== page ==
In this way, science fiction is, in my opinion, one of the best vehicles for exploring the human condition. By using a speculative backdrop, we can “artificially” isolate or enhance the various factors that influence how people behave, and thereby investigate what it even means to be human. The novel I just finished reading, The Forever War, for example, was strongly based on Haldeman’s experiences in Vietnam. In reading it, we can see how exaggerating the culture shock that real soldiers experience when returning from deployment, by making the conflict an interstellar one, lets us look in a new way at how we count the human psychological cost of war. Does a returning soldier sometimes feel like an alien in his or her own home? I mean, just try and tell me that’s not culturally relevant right now.

I think science fiction can hold its own with any other literary genre in the best tradition of what makes a good story: telling an emotional truth through a literal fiction. Sure, you have popularized, superficial, unadulterated entertainment sometimes, just like any other genre… but the deeper stuff is there, and plenty of it, if you look.

I sometimes wish that people didn’t have this insatiable need to classify things. A good story is a good story, no matter what the marketers and publishers file it under. The sad part is that I feel like there are a lot of people who would really enjoy the themes and ideas in a lot of science fiction, but never get exposed to it because they are not interested in the popular idea of sci-fi, or the culture that surrounds it.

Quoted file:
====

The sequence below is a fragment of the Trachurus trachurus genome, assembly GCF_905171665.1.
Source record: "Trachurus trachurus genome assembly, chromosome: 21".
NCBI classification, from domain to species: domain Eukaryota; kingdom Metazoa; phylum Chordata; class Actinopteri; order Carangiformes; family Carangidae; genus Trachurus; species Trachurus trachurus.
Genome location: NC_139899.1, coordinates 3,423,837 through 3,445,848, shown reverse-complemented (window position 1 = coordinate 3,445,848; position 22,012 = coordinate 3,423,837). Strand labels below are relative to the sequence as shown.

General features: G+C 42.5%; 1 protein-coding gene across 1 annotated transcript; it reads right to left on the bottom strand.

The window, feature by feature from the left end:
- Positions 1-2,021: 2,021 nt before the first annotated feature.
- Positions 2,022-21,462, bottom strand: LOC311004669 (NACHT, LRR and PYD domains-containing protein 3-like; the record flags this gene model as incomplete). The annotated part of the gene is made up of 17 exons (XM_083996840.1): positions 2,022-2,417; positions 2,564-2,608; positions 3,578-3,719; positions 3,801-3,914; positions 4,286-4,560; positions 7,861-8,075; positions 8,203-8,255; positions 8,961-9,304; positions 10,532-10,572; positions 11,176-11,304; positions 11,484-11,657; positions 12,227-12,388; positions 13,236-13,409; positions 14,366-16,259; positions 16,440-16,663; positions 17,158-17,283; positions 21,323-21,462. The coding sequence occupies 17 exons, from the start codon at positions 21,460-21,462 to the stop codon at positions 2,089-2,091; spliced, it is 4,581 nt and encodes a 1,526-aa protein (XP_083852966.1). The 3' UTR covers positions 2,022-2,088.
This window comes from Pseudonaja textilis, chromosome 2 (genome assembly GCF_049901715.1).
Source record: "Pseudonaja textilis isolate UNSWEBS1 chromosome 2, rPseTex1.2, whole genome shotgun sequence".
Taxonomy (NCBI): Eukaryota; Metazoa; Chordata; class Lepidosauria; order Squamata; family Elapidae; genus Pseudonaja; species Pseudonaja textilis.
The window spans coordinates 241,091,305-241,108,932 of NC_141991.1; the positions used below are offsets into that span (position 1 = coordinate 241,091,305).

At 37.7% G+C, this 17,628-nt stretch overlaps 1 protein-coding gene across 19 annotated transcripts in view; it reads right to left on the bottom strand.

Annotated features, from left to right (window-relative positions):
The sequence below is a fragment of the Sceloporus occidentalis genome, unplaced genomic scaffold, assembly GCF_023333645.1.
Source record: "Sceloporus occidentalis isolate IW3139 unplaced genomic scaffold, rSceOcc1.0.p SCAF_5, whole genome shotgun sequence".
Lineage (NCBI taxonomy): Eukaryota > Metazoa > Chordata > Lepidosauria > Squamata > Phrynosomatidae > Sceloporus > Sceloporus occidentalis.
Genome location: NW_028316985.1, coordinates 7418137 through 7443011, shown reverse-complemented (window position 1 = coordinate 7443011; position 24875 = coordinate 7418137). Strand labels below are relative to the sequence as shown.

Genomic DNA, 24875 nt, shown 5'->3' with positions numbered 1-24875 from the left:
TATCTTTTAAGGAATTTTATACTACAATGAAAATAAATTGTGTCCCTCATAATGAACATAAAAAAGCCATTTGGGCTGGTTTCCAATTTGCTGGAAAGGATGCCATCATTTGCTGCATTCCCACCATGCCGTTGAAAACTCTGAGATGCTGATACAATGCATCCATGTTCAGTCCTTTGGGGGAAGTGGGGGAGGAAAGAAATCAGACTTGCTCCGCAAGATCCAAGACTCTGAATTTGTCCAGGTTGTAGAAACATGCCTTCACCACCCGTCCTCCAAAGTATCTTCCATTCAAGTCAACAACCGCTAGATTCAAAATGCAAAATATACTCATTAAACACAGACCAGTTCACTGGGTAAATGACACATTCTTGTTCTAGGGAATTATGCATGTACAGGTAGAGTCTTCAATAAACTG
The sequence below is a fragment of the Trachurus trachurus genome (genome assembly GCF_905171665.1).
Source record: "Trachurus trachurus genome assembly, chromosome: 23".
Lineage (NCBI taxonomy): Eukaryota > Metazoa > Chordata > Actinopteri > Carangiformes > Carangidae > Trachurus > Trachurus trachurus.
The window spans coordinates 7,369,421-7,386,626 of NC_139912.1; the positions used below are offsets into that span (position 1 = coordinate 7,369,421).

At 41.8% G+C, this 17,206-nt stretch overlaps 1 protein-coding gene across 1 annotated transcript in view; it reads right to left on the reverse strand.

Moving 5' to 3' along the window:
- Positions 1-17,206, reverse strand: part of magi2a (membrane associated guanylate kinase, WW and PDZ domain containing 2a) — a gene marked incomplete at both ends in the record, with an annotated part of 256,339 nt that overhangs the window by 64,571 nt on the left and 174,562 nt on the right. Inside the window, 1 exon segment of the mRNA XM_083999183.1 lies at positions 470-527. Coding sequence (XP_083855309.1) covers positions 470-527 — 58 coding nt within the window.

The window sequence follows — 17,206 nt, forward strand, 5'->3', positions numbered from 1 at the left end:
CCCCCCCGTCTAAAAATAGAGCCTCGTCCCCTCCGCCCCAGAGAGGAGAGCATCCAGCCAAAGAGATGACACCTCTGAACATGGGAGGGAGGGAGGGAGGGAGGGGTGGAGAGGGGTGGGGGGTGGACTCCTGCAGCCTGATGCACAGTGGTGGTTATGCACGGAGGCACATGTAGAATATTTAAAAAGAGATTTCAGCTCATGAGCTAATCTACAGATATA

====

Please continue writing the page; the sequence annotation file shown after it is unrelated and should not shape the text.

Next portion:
Admittedly, geekdom does go hand in hand with science fiction (yeah that’s me in a Starfleet TNG tactical uniform, so what). You don’t have to be a geek to enjoy what this genre has to offer though.

But you don’t have to take my word for it, as a leader among readers once said… splurge on some free short fiction and check it out yourself. Science fiction literary magazines Asimov’s, Strange Horizons, Clarkesworld, and Lightspeed are just a few that I’ve noticed running great character-driven stories. I’m sure there’s a lot more out there, those are just the ones I’ve been reading lately.

I’ll even peg some example short stories I recently read and liked for their focus on character, good writing, and/or thoughtful premise:

Movement (pdf), by Nancy Fulda (Asimov’s)

Ruminations in an Alien Tongue, by Vandana Singh (Lightspeed)

My She, by Mary Rosenblum (Lightspeed)

The Paper Menagerie (pdf), by Ken Liu (F&SF)

Prayer, by Robert Reed (Clarkesworld)

Convinced yet?